By Quinn Beblow and Hannah Link
The flood of May 1936 served as a unifying experience for the Terrace region that would be reminisced upon for decades to come. A number of environmental factors such as heavy snowfall, warm weather and rainfall contributed to extreme flooding of the Skeena River. The Omineca Herald Newspaper of June 3, 1936, reported that “All records for high water in the memory of man have been surpassed.”
The flood first began to have devastating effects in Usk. The waters around Usk get quite high every Spring, but on the morning of May 29th, 1936, as the water began to creep up over the riverbank, the people of Usk began to panic and left their homes for higher ground. Water soon flooded the floor of the post office and general store. As the water rose, it reached a height of five feet above the floor in the Usk church. Due to the funnelling effect of Kitselas Canyon, the once quiet river resembled a lake reaching a height of 10 feet. Hopes of Usk as a prosperous town were swiftly washed downriver.
As the flood continued south, waters rose in Terrace. Residents of the area remember rushing to the riverbank to watch as trees, livestock, and entire homes were carried by the powerful currents.
Fred Hampton described how he “…stood on the bank watching houses wash down.”
Mary Harris added that “all hell broke loose,” and Eva Haugland described seeing “… a hen coop going down the river, and a poor old rooster – he was on top and he crowed as he went by.” Emil Haugland recalled that “on one place there was a horse in the veranda, on a house coming down the river.”
The flood had a lasting impression. Elinor Spencer remembered being brought to the river by her grandfather to “see what was going on.” She recalled that “…there were chickens and there were pigs, and buildings! It’s something even at 8 years old you don’t forget.”
A fascinating story of an object that survived exists about the Usk Chappel. When an officer entered the chappel to assess the damage following the flood, he observed great destruction to the interior. The only item intact was the church’s bible, which was found sitting on a dirtied cloth, untouched by the flood waters. The bible, having been left on a wooden table, had floated during the flood, coming to rest in an upright position.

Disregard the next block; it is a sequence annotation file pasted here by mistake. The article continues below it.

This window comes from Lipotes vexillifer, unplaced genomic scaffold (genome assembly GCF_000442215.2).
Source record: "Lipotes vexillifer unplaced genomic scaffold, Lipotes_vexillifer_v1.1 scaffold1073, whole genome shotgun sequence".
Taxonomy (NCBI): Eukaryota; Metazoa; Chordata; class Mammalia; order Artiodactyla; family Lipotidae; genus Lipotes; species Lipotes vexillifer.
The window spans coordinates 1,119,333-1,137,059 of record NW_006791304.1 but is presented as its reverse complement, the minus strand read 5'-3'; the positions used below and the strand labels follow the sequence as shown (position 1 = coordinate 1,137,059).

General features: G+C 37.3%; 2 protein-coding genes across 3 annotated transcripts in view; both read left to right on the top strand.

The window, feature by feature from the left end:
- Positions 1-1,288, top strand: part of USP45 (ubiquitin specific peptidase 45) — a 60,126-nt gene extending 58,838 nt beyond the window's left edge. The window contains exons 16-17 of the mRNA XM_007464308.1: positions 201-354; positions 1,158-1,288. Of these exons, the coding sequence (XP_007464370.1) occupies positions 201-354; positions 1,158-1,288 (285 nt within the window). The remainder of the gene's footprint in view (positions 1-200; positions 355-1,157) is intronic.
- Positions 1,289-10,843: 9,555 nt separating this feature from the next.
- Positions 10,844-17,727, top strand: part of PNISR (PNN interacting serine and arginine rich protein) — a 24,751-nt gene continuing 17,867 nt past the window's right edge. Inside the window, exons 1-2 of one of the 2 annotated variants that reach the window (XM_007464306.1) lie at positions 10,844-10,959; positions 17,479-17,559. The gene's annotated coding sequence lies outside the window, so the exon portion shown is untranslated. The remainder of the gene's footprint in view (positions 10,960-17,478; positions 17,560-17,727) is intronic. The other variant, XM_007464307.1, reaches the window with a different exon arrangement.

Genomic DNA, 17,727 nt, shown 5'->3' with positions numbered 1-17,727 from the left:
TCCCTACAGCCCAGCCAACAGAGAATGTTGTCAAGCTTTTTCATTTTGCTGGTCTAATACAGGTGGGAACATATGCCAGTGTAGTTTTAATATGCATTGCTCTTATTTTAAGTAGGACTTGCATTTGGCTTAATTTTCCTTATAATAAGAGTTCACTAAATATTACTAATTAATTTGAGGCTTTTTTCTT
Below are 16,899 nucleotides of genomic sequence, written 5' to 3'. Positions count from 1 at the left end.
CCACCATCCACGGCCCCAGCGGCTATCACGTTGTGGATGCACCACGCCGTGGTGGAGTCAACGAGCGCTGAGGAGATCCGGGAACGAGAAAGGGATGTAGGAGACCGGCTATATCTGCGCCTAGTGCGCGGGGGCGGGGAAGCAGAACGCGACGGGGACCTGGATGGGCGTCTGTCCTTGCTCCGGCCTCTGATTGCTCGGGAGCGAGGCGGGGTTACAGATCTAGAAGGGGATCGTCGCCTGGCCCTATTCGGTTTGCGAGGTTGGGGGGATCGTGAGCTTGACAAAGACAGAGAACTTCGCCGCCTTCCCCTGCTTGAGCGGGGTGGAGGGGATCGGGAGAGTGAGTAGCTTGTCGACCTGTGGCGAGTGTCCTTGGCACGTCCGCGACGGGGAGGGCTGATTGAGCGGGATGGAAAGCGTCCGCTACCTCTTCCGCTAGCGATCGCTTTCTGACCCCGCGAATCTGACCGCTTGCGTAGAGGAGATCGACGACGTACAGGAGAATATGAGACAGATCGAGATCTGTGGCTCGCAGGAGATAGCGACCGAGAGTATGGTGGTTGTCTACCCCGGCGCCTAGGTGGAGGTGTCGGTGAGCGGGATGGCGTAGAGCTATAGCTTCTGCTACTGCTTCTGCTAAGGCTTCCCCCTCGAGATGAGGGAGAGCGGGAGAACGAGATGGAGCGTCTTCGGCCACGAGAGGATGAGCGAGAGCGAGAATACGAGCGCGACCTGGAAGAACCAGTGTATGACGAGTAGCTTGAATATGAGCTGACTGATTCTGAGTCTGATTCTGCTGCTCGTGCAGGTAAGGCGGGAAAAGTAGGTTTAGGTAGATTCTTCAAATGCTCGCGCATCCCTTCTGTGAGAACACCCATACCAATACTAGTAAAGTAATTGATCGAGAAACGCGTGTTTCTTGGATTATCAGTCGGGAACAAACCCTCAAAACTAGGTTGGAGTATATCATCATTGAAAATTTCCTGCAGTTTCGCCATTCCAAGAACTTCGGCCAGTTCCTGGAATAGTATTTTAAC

The Omineca Herald noted feelings of loss within the community due to the flood, declaring that “The country of the Skeena and its tributaries will never look the same again.” Rail lines were cut off for months, and though the paper reported no deaths occurred as a result of the event, the flood caused property damage. It also brought an end to the Remo Ferry, which sank in the violent and high waters.
The community came together to provide relief with many residents offering help in attempts of salvaging homes and buildings. Efforts were also made to provide food and supplies to those stranded by the high waters. Flossy Lambly recalled that “… the Fisheries officer then … told people they could give away salmon to people who needed food.” Will Christy remembered using his truck to “…move a lot of the people out from the low lying areas.”
The flood brought economic issues, food shortages and environmental changes. Emil Haugland explains some of the consequences brought on during and after the flood, saying “We had a lot of trouble getting supplies — they had to be flown in … things went up sky-high. I remember a can of tomato juice that we used to buy for 10 cents went up as high as 35 cents. You had to pay airfare.”
Changes in the environment and to buildings left lasting effects on the area. Will Christy recalled the physical mark that the flood left: “I would be eating dinner in the old hotel there in Usk and you could see the high water mark just below the ceiling.” This watermark served as a constant reminder of how monumental the flood had been in the lives of those who were around to experience it.
Usk would never fully recover from the event, as many felt that building new homes would not be worth the risk of another similar event occurring. Still, buildings were repaired and rebuilt and the community continued on. A replica of the Usk Chappel still exists today and serves as a symbol of the perseverance of this small yet resilient community.
— Quinn Beblow and Hannah Link are summer students at the Heritage Park Museum in Terrace